Peachland bats, previously considered a nuisance, have now become a local phenomena. It has been known that the nocturnal mammals inhabited the 103 year old Peachland Primary School for decades, however, their numbers have only recently been revealed.
Peachland Primary was closed in 2002 and the refurbishing of the historic building revealed a massive roost.
Wildlife biologist, Aaron Reid from the Ministry of Environment, estimates the colony to be upwards of 2000 Yuma bats. Reid identified Peachland’s roost as a maternity colony, which means it is comprised mostly of breeding females, under-productive females, which are yearlings, and juveniles.
The bats have created a unique educational experience.
They are a protected species and are now considered valuable mammals in the Ecosystem.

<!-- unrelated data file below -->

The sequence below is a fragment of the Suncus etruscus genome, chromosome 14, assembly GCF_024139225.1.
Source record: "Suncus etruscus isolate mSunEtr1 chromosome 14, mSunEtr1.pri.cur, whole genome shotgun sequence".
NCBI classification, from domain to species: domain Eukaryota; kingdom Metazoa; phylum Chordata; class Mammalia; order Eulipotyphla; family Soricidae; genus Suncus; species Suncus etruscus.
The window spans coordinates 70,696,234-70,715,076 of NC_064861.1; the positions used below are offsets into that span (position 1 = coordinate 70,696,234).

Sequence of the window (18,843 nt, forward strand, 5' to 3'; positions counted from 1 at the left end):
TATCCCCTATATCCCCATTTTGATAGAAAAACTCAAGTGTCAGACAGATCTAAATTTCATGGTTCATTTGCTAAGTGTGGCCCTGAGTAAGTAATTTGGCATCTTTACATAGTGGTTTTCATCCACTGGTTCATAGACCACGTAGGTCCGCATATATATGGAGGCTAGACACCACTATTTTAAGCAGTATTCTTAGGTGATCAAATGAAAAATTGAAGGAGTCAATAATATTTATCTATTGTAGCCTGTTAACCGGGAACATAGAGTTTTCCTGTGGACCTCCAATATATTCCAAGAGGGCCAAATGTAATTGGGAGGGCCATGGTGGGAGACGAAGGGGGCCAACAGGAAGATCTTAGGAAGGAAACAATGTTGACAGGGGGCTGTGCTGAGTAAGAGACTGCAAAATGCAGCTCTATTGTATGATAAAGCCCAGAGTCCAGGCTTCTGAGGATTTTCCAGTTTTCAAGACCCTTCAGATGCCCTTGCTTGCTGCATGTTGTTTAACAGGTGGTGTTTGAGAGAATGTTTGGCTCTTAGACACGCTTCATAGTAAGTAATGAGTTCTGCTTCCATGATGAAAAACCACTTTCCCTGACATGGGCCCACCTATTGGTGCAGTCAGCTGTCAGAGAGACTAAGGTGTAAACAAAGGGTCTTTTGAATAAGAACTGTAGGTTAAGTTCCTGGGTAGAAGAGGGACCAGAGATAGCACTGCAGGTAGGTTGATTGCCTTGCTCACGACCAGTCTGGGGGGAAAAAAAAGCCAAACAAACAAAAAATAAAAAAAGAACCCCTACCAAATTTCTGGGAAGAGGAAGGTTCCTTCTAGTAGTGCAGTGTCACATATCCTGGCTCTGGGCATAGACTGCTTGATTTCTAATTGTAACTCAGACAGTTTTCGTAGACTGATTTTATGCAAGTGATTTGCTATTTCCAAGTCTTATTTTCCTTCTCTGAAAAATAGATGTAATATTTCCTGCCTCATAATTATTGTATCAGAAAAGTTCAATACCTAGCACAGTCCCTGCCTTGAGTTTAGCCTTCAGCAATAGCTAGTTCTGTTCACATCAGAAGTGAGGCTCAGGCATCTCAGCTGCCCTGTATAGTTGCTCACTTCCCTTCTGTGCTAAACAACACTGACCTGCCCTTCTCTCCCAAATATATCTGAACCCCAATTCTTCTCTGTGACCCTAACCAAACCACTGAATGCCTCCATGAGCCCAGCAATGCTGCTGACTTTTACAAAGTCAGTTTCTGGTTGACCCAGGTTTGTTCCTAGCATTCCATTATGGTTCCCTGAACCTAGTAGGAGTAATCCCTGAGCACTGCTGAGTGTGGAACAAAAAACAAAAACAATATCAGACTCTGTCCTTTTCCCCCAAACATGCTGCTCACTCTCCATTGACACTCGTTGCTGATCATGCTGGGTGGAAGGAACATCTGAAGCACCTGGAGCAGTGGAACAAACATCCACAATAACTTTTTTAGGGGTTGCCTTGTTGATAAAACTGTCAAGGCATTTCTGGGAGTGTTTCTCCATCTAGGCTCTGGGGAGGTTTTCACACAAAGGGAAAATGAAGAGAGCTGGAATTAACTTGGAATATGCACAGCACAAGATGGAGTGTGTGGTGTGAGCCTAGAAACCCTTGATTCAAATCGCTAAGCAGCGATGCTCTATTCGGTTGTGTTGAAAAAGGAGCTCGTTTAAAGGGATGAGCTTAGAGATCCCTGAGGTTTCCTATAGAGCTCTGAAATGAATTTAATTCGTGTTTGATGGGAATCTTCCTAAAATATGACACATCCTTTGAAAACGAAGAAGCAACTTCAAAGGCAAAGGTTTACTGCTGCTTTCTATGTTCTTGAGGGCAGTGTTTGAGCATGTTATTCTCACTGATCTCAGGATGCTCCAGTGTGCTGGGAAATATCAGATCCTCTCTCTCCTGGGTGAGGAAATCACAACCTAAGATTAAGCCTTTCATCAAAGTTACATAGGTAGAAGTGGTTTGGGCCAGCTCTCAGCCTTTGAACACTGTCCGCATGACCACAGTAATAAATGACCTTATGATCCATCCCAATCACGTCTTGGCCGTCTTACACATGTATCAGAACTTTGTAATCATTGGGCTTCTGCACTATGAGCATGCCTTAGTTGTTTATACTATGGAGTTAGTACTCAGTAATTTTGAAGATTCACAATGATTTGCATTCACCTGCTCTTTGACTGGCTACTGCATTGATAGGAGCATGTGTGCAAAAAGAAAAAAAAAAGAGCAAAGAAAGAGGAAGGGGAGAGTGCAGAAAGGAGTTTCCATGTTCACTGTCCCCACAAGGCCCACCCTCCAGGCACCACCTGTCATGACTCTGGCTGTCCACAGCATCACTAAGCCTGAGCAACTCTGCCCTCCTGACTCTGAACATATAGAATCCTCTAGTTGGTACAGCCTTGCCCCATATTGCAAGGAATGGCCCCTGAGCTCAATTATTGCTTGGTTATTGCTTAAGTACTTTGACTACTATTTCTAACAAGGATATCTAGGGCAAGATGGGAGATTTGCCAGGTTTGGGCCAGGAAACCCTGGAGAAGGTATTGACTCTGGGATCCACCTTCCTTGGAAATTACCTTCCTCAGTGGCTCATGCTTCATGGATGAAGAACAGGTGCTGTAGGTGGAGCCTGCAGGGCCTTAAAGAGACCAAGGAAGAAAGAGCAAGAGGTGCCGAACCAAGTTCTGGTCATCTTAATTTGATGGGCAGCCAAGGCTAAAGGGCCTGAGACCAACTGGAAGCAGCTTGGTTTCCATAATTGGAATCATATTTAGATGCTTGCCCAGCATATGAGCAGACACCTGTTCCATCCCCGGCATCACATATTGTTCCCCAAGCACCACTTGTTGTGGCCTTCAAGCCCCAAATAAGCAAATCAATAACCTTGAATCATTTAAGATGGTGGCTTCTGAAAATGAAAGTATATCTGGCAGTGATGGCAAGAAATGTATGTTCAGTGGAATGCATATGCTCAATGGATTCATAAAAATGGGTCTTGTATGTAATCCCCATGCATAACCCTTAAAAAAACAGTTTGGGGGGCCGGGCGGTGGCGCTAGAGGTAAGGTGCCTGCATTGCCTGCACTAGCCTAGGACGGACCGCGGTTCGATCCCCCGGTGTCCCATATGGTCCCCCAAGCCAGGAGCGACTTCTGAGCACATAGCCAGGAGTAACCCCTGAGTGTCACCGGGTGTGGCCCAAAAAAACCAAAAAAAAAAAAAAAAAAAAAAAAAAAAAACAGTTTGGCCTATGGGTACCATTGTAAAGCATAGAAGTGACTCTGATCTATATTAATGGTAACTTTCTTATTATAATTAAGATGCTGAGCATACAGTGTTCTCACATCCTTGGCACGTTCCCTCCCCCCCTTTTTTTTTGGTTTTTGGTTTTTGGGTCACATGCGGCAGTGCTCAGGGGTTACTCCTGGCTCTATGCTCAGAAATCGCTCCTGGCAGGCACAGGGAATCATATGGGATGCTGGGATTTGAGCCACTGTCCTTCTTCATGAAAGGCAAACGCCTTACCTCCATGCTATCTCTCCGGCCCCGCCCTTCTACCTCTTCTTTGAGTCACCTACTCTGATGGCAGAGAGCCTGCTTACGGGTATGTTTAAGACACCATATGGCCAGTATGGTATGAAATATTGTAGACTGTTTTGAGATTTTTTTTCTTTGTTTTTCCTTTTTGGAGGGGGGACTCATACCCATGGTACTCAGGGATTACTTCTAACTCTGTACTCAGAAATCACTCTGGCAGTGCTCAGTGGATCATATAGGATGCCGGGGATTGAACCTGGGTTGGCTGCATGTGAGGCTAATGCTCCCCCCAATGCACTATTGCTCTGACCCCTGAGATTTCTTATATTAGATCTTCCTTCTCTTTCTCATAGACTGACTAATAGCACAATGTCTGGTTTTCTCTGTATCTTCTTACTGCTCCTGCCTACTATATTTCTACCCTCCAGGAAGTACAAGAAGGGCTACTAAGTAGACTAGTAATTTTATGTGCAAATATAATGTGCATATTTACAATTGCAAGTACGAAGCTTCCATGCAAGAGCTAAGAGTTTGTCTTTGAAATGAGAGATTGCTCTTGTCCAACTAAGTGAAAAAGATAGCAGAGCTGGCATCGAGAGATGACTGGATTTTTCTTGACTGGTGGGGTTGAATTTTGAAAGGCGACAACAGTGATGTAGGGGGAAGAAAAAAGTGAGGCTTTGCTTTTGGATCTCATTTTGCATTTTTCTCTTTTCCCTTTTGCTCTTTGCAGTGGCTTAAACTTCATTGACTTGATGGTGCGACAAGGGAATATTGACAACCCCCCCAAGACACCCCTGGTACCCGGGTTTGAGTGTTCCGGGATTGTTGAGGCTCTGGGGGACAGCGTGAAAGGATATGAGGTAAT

They can eat up to 3/4 of their body weight in insects each night with mosquitoes as their choice of diet.
This explains why Peachland is virtually mosquito free!
Guano (bat poop) is also becoming increasingly popular as home and commercial fertilizer due to its high content of nitrates.
A mosquito diet creates an extremely high nitrate composition and is one of the most sought after fertilizers.
Stop by at the Peachland Visitor Centre to purchase your
Our Maternity colony lives in the attic roost from April to October. In mid October, the bats begin departing the schoolhouse and fly across Lake Okanagan to hibernate in the rocks of Okanagan Park. Their fragile bodies cannot tolerate extreme changes in temperature so they will hibernate in caves or rock outcroppings where their body temperatures can remain more consistent throughout the winter.
A visit to the Peachland Visitor Centre will show how humans and bats can successfully co-exist. Learn how myths of health risks and other public fears have been put to rest by wildlife biologists.
View the daily lifestyle of these nocturnal mammals via live video cameras installed in the roost. Learn of hibernation patterns, diet and other bat species with a stop at the VC or you may want to bring a blanket and sit outside the Primary School on a starry night to view the bats as they take flight for their nightly forging.